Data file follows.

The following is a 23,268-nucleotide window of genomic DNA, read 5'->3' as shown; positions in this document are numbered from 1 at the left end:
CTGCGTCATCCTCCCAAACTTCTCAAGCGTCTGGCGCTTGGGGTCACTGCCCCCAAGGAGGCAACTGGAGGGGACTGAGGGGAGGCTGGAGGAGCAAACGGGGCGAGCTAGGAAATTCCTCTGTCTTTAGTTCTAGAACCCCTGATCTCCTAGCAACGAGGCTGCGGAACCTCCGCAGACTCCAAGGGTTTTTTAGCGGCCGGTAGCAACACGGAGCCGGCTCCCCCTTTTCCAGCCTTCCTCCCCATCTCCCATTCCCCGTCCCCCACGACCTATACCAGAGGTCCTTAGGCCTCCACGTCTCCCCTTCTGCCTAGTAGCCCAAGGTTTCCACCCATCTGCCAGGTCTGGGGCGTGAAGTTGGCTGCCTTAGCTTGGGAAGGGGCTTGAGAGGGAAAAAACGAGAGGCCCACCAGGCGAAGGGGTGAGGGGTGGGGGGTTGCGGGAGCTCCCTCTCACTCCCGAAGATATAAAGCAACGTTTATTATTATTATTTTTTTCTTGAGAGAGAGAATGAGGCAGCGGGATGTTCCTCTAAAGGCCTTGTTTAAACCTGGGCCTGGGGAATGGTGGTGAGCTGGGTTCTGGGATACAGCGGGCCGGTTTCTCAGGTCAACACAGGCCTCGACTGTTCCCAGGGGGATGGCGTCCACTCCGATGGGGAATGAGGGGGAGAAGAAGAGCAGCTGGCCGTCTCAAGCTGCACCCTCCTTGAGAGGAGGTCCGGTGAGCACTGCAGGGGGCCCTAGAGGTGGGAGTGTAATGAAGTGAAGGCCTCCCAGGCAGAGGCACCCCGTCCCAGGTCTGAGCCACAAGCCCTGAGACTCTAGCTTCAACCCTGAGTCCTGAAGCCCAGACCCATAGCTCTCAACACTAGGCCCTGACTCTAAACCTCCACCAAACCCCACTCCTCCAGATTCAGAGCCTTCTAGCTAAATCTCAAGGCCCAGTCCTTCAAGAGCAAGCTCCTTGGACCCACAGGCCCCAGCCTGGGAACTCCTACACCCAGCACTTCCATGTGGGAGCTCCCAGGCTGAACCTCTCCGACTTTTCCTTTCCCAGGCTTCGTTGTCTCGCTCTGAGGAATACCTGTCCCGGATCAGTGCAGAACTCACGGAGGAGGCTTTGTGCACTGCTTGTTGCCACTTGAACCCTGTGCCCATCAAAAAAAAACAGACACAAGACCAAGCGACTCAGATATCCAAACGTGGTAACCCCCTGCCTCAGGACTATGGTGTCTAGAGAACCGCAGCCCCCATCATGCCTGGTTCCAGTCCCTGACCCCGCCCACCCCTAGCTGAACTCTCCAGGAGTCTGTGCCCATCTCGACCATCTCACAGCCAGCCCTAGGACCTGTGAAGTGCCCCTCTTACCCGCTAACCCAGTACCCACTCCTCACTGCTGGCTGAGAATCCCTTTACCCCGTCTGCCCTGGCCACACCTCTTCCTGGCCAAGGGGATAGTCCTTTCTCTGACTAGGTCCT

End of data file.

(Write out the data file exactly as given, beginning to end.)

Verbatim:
The following is a 23,268-nucleotide window of genomic DNA, read 5'->3' as shown; positions in this document are numbered from 1 at the left end:
CTGCGTCATCCTCCCAAACTTCTCAAGCGTCTGGCGCTTGGGGTCACTGCCCCCAAGGAGGCAACTGGAGGGGACTGAGGGGAGGCTGGAGGAGCAAACGGGGCGAGCTAGGAAATTCCTCTGTCTTTAGTTCTAGAACCCCTGATCTCCTAGCAACGAGGCTGCGGAACCTCCGCAGACTCCAAGGGTTTTTTAGCGGCCGGTAGCAACACGGAGCCGGCTCCCCCTTTTCCAGCCTTCCTCCCCATCTCCCATTCCCCGTCCCCCACGACCTATACCAGAGGTCCTTAGGCCTCCACGTCTCCCCTTCTGCCTAGTAGCCCAAGGTTTCCACCCATCTGCCAGGTCTGGGGCGTGAAGTTGGCTGCCTTAGCTTGGGAAGGGGCTTGAGAGGGAAAAAACGAGAGGCCCACCAGGCGAAGGGGTGAGGGGTGGGGGGTTGCGGGAGCTCCCTCTCACTCCCGAAGATATAAAGCAACGTTTATTATTATTATTTTTTTCTTGAGAGAGAGAATGAGGCAGCGGGATGTTCCTCTAAAGGCCTTGTTTAAACCTGGGCCTGGGGAATGGTGGTGAGCTGGGTTCTGGGATACAGCGGGCCGGTTTCTCAGGTCAACACAGGCCTCGACTGTTCCCAGGGGGATGGCGTCCACTCCGATGGGGAATGAGGGGGAGAAGAAGAGCAGCTGGCCGTCTCAAGCTGCACCCTCCTTGAGAGGAGGTCCGGTGAGCACTGCAGGGGGCCCTAGAGGTGGGAGTGTAATGAAGTGAAGGCCTCCCAGGCAGAGGCACCCCGTCCCAGGTCTGAGCCACAAGCCCTGAGACTCTAGCTTCAACCCTGAGTCCTGAAGCCCAGACCCATAGCTCTCAACACTAGGCCCTGACTCTAAACCTCCACCAAACCCCACTCCTCCAGATTCAGAGCCTTCTAGCTAAATCTCAAGGCCCAGTCCTTCAAGAGCAAGCTCCTTGGACCCACAGGCCCCAGCCTGGGAACTCCTACACCCAGCACTTCCATGTGGGAGCTCCCAGGCTGAACCTCTCCGACTTTTCCTTTCCCAGGCTTCGTTGTCTCGCTCTGAGGAATACCTGTCCCGGATCAGTGCAGAACTCACGGAGGAGGCTTTGTGCACTGCTTGTTGCCACTTGAACCCTGTGCCCATCAAAAAAAAACAGACACAAGACCAAGCGACTCAGATATCCAAACGTGGTAACCCCCTGCCTCAGGACTATGGTGTCTAGAGAACCGCAGCCCCCATCATGCCTGGTTCCAGTCCCTGACCCCGCCCACCCCTAGCTGAACTCTCCAGGAGTCTGTGCCCATCTCGACCATCTCACAGCCAGCCCTAGGACCTGTGAAGTGCCCCTCTTACCCGCTAACCCAGTACCCACTCCTCACTGCTGGCTGAGAATCCCTTTACCCCGTCTGCCCTGGCCACACCTCTTCCTGGCCAAGGGGATAGTCCTTTCTCTGACTAGGTCCT